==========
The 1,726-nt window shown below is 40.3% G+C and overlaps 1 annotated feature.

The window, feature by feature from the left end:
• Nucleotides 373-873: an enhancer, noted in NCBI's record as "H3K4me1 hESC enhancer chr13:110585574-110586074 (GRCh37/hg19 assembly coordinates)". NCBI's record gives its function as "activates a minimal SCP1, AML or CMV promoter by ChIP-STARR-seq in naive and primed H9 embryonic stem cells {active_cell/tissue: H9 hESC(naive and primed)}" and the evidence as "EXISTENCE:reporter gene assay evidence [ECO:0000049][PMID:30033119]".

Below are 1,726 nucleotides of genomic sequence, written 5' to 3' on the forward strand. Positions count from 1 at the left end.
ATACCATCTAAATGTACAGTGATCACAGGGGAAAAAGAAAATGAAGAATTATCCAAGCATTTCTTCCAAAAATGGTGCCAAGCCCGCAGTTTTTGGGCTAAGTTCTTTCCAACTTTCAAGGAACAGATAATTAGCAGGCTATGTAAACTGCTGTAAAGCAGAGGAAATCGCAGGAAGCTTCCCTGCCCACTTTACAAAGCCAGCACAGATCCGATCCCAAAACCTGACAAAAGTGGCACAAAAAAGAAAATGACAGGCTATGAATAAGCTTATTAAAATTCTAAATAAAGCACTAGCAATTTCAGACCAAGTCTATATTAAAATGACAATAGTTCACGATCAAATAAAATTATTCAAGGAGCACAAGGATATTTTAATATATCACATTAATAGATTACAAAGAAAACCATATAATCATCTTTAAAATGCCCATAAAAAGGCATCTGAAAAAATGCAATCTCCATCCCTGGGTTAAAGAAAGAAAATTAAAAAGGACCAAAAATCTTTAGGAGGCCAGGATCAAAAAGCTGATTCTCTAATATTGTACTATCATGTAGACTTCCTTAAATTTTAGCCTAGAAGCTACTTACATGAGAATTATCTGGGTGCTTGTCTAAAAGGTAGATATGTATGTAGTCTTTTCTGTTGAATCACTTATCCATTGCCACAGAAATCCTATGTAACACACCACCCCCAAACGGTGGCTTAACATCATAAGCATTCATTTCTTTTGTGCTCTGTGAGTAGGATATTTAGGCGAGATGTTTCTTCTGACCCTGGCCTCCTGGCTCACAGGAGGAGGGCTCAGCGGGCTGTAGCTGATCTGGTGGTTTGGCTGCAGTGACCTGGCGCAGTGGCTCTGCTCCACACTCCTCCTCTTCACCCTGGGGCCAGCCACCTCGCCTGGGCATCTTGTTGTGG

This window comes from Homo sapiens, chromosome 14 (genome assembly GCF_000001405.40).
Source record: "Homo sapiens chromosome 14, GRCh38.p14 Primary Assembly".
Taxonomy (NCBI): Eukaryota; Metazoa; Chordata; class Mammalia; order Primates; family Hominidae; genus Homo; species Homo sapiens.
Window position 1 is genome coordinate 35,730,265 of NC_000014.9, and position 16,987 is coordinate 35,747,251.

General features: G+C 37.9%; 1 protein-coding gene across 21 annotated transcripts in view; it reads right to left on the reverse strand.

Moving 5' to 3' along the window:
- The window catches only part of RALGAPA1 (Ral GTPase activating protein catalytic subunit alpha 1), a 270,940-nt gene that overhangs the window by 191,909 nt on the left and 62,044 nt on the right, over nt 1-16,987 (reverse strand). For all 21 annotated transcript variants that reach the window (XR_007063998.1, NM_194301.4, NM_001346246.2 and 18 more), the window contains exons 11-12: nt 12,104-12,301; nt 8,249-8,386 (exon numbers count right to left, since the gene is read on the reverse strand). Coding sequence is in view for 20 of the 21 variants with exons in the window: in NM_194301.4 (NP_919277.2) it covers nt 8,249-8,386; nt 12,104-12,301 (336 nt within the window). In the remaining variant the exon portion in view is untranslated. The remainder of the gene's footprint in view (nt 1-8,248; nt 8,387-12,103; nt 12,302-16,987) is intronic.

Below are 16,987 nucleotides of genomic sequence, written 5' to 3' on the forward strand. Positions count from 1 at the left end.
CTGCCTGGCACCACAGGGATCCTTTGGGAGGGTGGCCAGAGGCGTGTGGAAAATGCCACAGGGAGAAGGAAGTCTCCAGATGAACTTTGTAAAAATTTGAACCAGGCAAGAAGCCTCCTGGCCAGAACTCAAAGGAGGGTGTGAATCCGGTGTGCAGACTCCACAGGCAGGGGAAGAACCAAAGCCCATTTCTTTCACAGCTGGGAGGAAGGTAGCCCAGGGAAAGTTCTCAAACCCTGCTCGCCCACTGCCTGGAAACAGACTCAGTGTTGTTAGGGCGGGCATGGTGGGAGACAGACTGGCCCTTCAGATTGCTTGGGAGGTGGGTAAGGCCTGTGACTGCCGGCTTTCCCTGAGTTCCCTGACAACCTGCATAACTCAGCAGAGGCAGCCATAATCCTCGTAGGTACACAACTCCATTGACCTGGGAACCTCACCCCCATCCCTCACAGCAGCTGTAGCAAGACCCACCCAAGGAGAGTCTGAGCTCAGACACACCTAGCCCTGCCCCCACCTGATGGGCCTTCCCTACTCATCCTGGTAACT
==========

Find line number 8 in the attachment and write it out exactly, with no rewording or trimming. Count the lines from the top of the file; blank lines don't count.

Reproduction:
Taxonomy (NCBI): Eukaryota; Metazoa; Chordata; class Mammalia; order Primates; family Hominidae; genus Homo; species Homo sapiens.